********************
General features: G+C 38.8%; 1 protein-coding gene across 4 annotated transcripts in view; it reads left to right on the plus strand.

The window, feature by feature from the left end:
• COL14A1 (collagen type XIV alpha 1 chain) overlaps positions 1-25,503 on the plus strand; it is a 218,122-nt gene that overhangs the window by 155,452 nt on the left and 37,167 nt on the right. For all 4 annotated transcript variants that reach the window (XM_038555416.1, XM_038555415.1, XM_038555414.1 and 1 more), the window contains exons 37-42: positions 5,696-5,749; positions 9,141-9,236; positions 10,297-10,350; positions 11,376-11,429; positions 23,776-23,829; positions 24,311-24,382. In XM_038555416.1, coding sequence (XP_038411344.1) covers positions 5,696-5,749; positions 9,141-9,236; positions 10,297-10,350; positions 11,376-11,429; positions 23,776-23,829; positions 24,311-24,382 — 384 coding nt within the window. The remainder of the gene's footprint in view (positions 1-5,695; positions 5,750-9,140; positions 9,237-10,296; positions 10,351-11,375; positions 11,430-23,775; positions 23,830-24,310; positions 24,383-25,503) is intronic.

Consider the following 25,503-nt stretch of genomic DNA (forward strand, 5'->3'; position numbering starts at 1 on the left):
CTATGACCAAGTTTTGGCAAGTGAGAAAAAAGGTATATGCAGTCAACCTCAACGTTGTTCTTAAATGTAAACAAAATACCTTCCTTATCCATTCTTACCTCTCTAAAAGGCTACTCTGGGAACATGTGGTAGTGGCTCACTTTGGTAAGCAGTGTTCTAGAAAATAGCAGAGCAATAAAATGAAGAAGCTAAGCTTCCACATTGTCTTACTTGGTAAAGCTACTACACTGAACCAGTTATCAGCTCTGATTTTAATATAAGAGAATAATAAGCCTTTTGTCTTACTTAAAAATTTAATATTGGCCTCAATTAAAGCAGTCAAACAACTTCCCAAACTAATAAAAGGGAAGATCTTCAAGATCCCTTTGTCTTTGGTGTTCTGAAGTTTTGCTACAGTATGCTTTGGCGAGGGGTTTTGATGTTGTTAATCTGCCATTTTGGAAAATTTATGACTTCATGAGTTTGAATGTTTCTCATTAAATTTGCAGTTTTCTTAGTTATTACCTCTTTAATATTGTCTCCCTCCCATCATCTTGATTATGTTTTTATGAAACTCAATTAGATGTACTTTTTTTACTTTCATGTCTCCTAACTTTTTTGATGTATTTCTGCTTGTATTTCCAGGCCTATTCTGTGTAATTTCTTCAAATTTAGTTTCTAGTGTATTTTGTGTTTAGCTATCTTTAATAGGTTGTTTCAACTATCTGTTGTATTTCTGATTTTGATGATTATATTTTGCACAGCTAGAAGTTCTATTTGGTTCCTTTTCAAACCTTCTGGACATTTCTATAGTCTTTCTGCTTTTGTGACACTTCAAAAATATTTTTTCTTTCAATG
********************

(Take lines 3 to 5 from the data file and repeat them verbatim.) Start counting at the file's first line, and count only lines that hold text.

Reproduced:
• COL14A1 (collagen type XIV alpha 1 chain) overlaps positions 1-25,503 on the plus strand; it is a 218,122-nt gene that overhangs the window by 155,452 nt on the left and 37,167 nt on the right. For all 4 annotated transcript variants that reach the window (XM_038555416.1, XM_038555415.1, XM_038555414.1 and 1 more), the window contains exons 37-42: positions 5,696-5,749; positions 9,141-9,236; positions 10,297-10,350; positions 11,376-11,429; positions 23,776-23,829; positions 24,311-24,382. In XM_038555416.1, coding sequence (XP_038411344.1) covers positions 5,696-5,749; positions 9,141-9,236; positions 10,297-10,350; positions 11,376-11,429; positions 23,776-23,829; positions 24,311-24,382 — 384 coding nt within the window. The remainder of the gene's footprint in view (positions 1-5,695; positions 5,750-9,140; positions 9,237-10,296; positions 10,351-11,375; positions 11,430-23,775; positions 23,830-24,310; positions 24,383-25,503) is intronic.

Consider the following 25,503-nt stretch of genomic DNA (forward strand, 5'->3'; position numbering starts at 1 on the left):
CTATGACCAAGTTTTGGCAAGTGAGAAAAAAGGTATATGCAGTCAACCTCAACGTTGTTCTTAAATGTAAACAAAATACCTTCCTTATCCATTCTTACCTCTCTAAAAGGCTACTCTGGGAACATGTGGTAGTGGCTCACTTTGGTAAGCAGTGTTCTAGAAAATAGCAGAGCAATAAAATGAAGAAGCTAAGCTTCCACATTGTCTTACTTGGTAAAGCTACTACACTGAACCAGTTATCAGCTCTGATTTTAATATAAGAGAATAATAAGCCTTTTGTCTTACTTAAAAATTTAATATTGGCCTCAATTAAAGCAGTCAAACAACTTCCCAAACTAATAAAAGGGAAGATCTTCAAGATCCCTTTGTCTTTGGTGTTCTGAAGTTTTGCTACAGTATGCTTTGGCGAGGGGTTTTGATGTTGTTAATCTGCCATTTTGGAAAATTTATGACTTCATGAGTTTGAATGTTTCTCATTAAATTTGCAGTTTTCTTAGTTATTACCTCTTTAATATTGTCTCCCTCCCATCATCTTGATTATGTTTTTATGAAACTCAATTAGATGTACTTTTTTTACTTTCATGTCTCCTAACTTTTTTGATGTATTTCTGCTTGTATTTCCAGGCCTATTCTGTGTAATTTCTTCAAATTTAGTTTCTAGTGTATTTTGTGTTTAGCTATCTTTAATAGGTTGTTTCAACTATCTGTTGTATTTCTGATTTTGATGATTATATTTTGCACAGCTAGAAGTTCTATTTGGTTCCTTTTCAAACCTTCTGGACATTTCTATAGTCTTTCTGCTTTTGTGACACTTCAAAAATATTTTTTCTTTCAATG